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Broadcasting Terror from New Zealand to Canada

Broadcasting Terror from New Zealand to Canada

Written by
George Carothers
on
March 15th, 2019

George Carothers discusses how the recent Christchurch massacre was streamed by some of Canada’s largest broadcasters.

Broadcasting Terror from New Zealand to Canada

In a disturbing, distressing development, the Christchurch massacre was streamed by some of Canada’s largest broadcasters. Not CTV. Not CBC. I’m talking about platforms like YouTube, Twitter, and Facebook.

Facebook indulged the killer by bringing the horror of his rampage to millions of people in real-time. Other platforms were soon distributing the footage.

As we know all too well in this scandal-ridden era, what goes up on the Internet never comes back down. The video from the live broadcast of the attack has since been shared and removed, then re-uploaded and shared countless more times. YouTube and Facebook seem to be losing an epic game of whack-a-mole, but while they talk about their desire to rid their platforms of such content, they continue to make billions off the advertising this content generates.

Can you imagine seeing this footage being broadcast live by CBC? Imagine the public outrage. Imagine the editorial firings. Imagine the public inquiry.

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But the CBC would never broadcast a mass murder in progress. Nor would any other Canadian broadcaster of integrity. This is because responsible media organizations are staffed with professional journalists who are subject to editorial oversight. The media companies that these people work for are also legally liable for everything they publish. That’s because Canadians decided many years ago that media companies must be responsible participants in our democracy. Recognizing the media’s potential to influence politics and society, Canadians decided that these companies should be subject to strict rules. And in our democracy, Canadians make those rules.

Enter the platforms.

Companies like Facebook, Google and YouTube operate outside the purview of many of our laws and regulations. Why? Because we let them. Indeed, the Canadian government appears content to leave them to regulate themselves. But at what cost? What is the cost to Canadian society? To decency? To democracy?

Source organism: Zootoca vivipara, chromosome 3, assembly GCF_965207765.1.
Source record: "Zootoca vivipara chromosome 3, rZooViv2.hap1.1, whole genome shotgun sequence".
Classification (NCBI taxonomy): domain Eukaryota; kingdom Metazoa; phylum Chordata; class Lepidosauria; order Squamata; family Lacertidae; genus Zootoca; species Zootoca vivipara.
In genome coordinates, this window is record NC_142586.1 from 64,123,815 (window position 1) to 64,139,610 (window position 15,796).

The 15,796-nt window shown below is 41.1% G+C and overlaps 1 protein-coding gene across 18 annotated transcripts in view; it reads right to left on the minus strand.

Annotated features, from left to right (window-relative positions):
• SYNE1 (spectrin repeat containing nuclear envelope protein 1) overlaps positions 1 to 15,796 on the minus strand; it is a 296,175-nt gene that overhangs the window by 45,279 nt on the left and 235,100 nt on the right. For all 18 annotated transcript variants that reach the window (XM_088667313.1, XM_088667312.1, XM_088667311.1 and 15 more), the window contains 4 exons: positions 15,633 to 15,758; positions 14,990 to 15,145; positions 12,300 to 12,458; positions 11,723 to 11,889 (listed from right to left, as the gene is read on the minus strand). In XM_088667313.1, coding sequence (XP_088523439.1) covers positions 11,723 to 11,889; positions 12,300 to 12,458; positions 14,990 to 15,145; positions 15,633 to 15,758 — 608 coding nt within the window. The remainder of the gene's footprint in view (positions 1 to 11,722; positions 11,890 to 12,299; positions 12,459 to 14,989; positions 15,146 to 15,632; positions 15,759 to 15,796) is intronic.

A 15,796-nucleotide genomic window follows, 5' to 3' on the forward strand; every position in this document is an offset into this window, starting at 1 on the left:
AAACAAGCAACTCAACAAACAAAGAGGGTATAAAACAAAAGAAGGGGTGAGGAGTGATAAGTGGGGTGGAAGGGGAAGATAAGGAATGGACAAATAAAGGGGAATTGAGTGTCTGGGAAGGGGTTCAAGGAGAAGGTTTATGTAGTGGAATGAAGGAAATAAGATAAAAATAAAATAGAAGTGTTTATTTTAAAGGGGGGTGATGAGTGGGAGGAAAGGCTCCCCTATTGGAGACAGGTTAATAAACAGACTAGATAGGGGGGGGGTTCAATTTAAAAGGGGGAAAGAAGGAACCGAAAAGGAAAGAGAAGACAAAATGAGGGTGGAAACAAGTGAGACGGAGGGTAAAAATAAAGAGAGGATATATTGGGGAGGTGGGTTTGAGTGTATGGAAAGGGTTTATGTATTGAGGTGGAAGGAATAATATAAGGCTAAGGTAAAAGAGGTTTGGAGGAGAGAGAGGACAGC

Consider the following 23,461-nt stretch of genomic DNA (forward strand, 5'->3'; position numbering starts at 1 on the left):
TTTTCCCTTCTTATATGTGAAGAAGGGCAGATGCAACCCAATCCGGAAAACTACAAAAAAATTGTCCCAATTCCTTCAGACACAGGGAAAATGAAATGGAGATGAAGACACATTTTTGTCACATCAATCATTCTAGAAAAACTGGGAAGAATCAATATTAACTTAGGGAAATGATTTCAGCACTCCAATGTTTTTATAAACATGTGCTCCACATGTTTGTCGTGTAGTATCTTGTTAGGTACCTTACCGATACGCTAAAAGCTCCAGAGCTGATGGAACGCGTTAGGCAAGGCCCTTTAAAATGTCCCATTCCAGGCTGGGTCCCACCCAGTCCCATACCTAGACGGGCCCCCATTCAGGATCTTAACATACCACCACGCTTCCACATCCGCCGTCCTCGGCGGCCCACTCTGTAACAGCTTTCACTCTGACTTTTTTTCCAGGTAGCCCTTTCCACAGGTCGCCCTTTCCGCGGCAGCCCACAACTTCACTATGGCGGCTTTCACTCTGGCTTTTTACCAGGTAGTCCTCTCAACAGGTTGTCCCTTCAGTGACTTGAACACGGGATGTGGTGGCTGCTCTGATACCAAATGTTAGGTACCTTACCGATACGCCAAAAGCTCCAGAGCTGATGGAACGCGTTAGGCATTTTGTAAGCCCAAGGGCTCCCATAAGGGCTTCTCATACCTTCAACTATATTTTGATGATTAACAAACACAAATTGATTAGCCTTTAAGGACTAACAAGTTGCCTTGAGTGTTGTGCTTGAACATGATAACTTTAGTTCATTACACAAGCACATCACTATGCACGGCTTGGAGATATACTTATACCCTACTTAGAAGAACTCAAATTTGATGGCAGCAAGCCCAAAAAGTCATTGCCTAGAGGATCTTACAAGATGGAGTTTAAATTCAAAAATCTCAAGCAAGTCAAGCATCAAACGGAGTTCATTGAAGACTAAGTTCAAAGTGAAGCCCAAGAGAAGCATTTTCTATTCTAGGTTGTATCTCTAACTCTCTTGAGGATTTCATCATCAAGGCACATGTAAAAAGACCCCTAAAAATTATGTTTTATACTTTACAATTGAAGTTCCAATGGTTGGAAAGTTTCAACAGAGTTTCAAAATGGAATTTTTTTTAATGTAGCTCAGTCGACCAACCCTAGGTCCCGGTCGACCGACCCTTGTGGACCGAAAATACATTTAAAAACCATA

Facebook indulged the killer by bringing the horror of his rampage to millions of people in real-time.

Facebook and YouTube have a lot to answer for.

  1. How much advertising revenue have Facebook and YouTube generated from the views, clicks and shares of the videos from the Christchurch massacre?
  2. How many Canadian businesses consented to having their advertisements shown in proximity to an unedited video of a mass murder?
  3. Where can those advertisers go to claim their refunds, and will Facebook and YouTube compensate these companies for damaging their brands by associating them with hate crime?

These questions should be outlandish. Sadly they’re very germane. And that’s before we get in to the question of responsibility for publishing, promoting, and recommending this video to the public. Publishing and promoting hate speech is a crime. Why should Facebook and YouTube be above the law?

This is how our relationship with Big Tech plays out in real life. This is what we get when we let Facebook’s “Community Standards team” govern and censor the Internet. This is what we get when our government chooses to prioritize Silicon Valley billionaires over Canadian decency and democracy, all in the hope of winning a few dollars of foreign investment. They’re dangling a carrot, and we’re dancing for our dinner.

The live broadcast of the events in Christchurch makes a powerful case for ending our hands-off, do as you like approach to the monopolies of Silicon Valley. Their quest for profit and control does not respect democracy, privacy, or freedom of speech.

It’s time to hold these platforms responsible for the content they publish and broadcast, just as we do with every other Canadian media company. Facebook and YouTube shouldn’t get to dictate the terms and conditions of our democracy. As Canadians, we get to choose.

In this article
A journalism crisis is threatening Canadian democracy.